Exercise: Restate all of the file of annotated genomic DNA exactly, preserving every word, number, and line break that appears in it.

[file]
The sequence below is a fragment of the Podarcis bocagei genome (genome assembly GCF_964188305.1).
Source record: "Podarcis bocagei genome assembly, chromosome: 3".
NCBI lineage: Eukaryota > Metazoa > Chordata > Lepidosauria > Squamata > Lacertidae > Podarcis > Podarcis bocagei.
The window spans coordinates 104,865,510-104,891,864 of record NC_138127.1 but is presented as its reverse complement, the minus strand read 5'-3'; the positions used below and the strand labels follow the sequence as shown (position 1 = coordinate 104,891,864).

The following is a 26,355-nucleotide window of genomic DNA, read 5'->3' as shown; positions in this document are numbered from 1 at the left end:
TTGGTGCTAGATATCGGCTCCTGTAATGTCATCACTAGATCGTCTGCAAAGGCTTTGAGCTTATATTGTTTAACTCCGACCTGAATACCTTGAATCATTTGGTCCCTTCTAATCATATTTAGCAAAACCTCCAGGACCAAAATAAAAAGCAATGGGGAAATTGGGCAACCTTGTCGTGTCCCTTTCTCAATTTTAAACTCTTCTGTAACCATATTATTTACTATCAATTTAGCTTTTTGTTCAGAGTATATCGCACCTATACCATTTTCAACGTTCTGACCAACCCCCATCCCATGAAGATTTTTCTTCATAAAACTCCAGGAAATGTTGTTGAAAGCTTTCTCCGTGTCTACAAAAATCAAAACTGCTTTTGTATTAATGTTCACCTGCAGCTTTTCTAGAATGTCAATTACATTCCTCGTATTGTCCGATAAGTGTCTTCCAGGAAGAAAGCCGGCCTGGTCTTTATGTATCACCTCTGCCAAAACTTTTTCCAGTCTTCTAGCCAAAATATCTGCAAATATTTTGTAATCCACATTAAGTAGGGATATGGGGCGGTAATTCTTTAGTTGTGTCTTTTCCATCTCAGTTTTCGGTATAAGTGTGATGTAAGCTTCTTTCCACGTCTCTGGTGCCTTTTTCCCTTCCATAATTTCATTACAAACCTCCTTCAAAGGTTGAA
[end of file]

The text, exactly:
The sequence below is a fragment of the Podarcis bocagei genome (genome assembly GCF_964188305.1).
Source record: "Podarcis bocagei genome assembly, chromosome: 3".
NCBI lineage: Eukaryota > Metazoa > Chordata > Lepidosauria > Squamata > Lacertidae > Podarcis > Podarcis bocagei.
The window spans coordinates 104,865,510-104,891,864 of record NC_138127.1 but is presented as its reverse complement, the minus strand read 5'-3'; the positions used below and the strand labels follow the sequence as shown (position 1 = coordinate 104,891,864).

The following is a 26,355-nucleotide window of genomic DNA, read 5'->3' as shown; positions in this document are numbered from 1 at the left end:
TTGGTGCTAGATATCGGCTCCTGTAATGTCATCACTAGATCGTCTGCAAAGGCTTTGAGCTTATATTGTTTAACTCCGACCTGAATACCTTGAATCATTTGGTCCCTTCTAATCATATTTAGCAAAACCTCCAGGACCAAAATAAAAAGCAATGGGGAAATTGGGCAACCTTGTCGTGTCCCTTTCTCAATTTTAAACTCTTCTGTAACCATATTATTTACTATCAATTTAGCTTTTTGTTCAGAGTATATCGCACCTATACCATTTTCAACGTTCTGACCAACCCCCATCCCATGAAGATTTTTCTTCATAAAACTCCAGGAAATGTTGTTGAAAGCTTTCTCCGTGTCTACAAAAATCAAAACTGCTTTTGTATTAATGTTCACCTGCAGCTTTTCTAGAATGTCAATTACATTCCTCGTATTGTCCGATAAGTGTCTTCCAGGAAGAAAGCCGGCCTGGTCTTTATGTATCACCTCTGCCAAAACTTTTTCCAGTCTTCTAGCCAAAATATCTGCAAATATTTTGTAATCCACATTAAGTAGGGATATGGGGCGGTAATTCTTTAGTTGTGTCTTTTCCATCTCAGTTTTCGGTATAAGTGTGATGTAAGCTTCTTTCCACGTCTCTGGTGCCTTTTTCCCTTCCATAATTTCATTACAAACCTCCTTCAAAGGTTGAA